This is a major problem with the game recording people. Super gaming computers with lots of horsepower are not known for their quiet, restrained operation. “How do I get rid of the keyboard clicks in my dialog?”

Sound recording isn’t the snap everybody thinks it is.


We appear to have joined in the middle of the movie. What are you doing? What’s the goal, recording an AudioBook? Also which computer, operating system and the exact three-number Audacity version.


I wouldn’t buy the Presonus. It’s an old and trusted reliable workhorse, but you’ll get longer support on a recent interface such as the Focusrite, especially on Windows.

The preamps on the FR 2i2 are really nice and a little better than the ones in the Presonus.

If you see the chance to test recordings on a couple of mics, the AT2020 is one you’ll have to test. There is not much better in it’s price range. Just above, the Rode NT1a is the quitest mic you can get.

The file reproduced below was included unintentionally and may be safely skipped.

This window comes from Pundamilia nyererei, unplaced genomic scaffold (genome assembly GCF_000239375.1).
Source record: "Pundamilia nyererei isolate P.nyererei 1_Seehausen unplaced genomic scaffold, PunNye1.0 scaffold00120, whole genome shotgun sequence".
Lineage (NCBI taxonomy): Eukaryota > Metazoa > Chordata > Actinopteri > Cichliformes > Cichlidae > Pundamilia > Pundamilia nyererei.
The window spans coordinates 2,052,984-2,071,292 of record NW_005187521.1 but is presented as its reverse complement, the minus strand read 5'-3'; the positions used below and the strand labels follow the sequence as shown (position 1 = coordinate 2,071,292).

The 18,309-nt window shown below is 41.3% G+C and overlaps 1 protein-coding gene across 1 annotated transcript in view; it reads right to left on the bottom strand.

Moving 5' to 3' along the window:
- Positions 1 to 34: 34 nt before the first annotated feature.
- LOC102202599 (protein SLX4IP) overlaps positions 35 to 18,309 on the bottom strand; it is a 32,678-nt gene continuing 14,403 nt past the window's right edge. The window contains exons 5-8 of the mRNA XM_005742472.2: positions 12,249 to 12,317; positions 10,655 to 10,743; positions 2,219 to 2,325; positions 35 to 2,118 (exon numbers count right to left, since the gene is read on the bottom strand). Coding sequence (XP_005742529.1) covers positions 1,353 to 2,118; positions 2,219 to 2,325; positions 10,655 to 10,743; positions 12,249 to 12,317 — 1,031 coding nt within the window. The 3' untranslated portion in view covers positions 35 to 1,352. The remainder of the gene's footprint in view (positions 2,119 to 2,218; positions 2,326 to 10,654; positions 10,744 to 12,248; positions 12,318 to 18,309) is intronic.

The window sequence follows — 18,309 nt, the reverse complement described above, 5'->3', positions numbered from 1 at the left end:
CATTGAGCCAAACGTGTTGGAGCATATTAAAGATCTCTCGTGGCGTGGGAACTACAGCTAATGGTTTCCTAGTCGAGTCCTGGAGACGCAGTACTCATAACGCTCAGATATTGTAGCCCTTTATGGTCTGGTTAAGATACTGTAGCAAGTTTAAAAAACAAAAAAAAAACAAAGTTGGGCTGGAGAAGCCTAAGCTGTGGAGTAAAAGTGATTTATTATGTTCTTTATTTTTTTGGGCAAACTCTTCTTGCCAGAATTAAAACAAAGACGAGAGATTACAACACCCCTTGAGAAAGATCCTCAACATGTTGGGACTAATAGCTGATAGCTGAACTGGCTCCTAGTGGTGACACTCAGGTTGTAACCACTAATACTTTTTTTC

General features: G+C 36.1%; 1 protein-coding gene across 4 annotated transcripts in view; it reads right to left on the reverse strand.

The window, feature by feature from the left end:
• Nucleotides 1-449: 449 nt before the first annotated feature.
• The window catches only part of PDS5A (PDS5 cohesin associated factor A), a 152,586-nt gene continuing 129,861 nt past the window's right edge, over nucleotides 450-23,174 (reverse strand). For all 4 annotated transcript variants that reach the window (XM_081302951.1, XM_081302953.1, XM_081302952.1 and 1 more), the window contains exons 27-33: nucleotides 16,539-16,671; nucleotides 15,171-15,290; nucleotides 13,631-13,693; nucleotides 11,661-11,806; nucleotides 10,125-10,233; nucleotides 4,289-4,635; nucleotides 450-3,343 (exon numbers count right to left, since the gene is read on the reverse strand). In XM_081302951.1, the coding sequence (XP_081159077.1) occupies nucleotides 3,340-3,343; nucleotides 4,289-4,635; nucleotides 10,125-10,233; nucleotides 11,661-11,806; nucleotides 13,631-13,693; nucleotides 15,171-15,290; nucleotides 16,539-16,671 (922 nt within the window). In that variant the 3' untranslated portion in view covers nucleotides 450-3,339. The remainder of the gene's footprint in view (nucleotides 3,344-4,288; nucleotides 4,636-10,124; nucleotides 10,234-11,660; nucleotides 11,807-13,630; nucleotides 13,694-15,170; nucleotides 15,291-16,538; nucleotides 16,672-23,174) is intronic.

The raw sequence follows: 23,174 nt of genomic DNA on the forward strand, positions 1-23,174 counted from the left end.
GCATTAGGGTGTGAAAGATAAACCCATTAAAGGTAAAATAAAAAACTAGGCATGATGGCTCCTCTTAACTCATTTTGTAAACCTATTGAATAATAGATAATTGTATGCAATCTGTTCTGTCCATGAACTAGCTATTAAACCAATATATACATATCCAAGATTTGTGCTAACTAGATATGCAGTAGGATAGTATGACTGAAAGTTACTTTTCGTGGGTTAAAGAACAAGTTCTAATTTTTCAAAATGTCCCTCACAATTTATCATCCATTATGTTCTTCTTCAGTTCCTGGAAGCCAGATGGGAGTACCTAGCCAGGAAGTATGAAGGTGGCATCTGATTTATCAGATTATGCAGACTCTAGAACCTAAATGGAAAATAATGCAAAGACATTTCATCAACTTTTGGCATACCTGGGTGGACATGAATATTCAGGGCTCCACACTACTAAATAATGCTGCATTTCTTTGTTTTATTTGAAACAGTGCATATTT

Mics for voice are very personal. What sounds good on your voice, doesn’t necessarily adapt well to someone else’s voice.

If you buy blind, go for the AT2020. You can always add another one when you know what to look for. And don’t worry, for podcasting most decent mics will do…

Sorry about that here is the pewdiepie correct bundle I was looking at.

There is defiantly background noise when the mic is muted. The biggest issue is I can’t get my recordings to a -6db to 0db without making this hissing/static very noticeable, any editing of it since it’s such a high frequency causes big distortion in my audio. OBS is telling me the noise is at least -14 db and with the mic muted the background noise it’s putting out while muted is constant -40db of sound.

Something must of happened since, this problem seems to be occurring much more often.